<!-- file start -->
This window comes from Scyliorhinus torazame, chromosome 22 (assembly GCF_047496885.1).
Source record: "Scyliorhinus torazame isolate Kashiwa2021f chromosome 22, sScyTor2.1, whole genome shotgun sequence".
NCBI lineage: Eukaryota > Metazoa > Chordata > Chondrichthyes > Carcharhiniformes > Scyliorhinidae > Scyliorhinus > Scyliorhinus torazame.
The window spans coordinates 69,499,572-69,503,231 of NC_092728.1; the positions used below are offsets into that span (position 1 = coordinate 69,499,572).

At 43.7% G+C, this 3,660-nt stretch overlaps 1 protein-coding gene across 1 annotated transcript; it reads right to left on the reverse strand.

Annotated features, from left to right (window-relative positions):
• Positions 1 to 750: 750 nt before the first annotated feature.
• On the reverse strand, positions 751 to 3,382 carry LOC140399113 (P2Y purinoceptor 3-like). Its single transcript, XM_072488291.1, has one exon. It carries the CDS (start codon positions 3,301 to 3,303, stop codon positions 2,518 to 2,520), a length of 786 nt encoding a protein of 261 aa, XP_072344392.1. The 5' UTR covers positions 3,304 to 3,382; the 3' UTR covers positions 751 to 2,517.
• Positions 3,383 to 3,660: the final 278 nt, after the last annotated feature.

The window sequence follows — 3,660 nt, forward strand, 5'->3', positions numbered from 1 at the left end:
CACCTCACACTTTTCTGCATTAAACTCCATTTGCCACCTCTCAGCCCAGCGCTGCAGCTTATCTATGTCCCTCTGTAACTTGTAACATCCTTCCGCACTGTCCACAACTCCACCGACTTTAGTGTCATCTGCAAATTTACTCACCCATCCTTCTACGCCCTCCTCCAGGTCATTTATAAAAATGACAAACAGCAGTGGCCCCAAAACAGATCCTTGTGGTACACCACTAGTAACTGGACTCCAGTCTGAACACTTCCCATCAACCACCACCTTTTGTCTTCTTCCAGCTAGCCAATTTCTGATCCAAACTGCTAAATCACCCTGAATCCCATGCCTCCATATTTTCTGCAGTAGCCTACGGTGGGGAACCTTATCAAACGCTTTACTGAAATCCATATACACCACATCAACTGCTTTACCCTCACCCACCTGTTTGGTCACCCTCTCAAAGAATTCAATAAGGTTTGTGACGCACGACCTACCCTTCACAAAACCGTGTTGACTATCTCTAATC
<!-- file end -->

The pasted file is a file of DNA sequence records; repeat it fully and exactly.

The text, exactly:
This window comes from Scyliorhinus torazame, chromosome 22 (assembly GCF_047496885.1).
Source record: "Scyliorhinus torazame isolate Kashiwa2021f chromosome 22, sScyTor2.1, whole genome shotgun sequence".
NCBI lineage: Eukaryota > Metazoa > Chordata > Chondrichthyes > Carcharhiniformes > Scyliorhinidae > Scyliorhinus > Scyliorhinus torazame.
The window spans coordinates 69,499,572-69,503,231 of NC_092728.1; the positions used below are offsets into that span (position 1 = coordinate 69,499,572).

At 43.7% G+C, this 3,660-nt stretch overlaps 1 protein-coding gene across 1 annotated transcript; it reads right to left on the reverse strand.

Annotated features, from left to right (window-relative positions):
• Positions 1 to 750: 750 nt before the first annotated feature.
• On the reverse strand, positions 751 to 3,382 carry LOC140399113 (P2Y purinoceptor 3-like). Its single transcript, XM_072488291.1, has one exon. It carries the CDS (start codon positions 3,301 to 3,303, stop codon positions 2,518 to 2,520), a length of 786 nt encoding a protein of 261 aa, XP_072344392.1. The 5' UTR covers positions 3,304 to 3,382; the 3' UTR covers positions 751 to 2,517.
• Positions 3,383 to 3,660: the final 278 nt, after the last annotated feature.

The window sequence follows — 3,660 nt, forward strand, 5'->3', positions numbered from 1 at the left end:
CACCTCACACTTTTCTGCATTAAACTCCATTTGCCACCTCTCAGCCCAGCGCTGCAGCTTATCTATGTCCCTCTGTAACTTGTAACATCCTTCCGCACTGTCCACAACTCCACCGACTTTAGTGTCATCTGCAAATTTACTCACCCATCCTTCTACGCCCTCCTCCAGGTCATTTATAAAAATGACAAACAGCAGTGGCCCCAAAACAGATCCTTGTGGTACACCACTAGTAACTGGACTCCAGTCTGAACACTTCCCATCAACCACCACCTTTTGTCTTCTTCCAGCTAGCCAATTTCTGATCCAAACTGCTAAATCACCCTGAATCCCATGCCTCCATATTTTCTGCAGTAGCCTACGGTGGGGAACCTTATCAAACGCTTTACTGAAATCCATATACACCACATCAACTGCTTTACCCTCACCCACCTGTTTGGTCACCCTCTCAAAGAATTCAATAAGGTTTGTGACGCACGACCTACCCTTCACAAAACCGTGTTGACTATCTCTAATC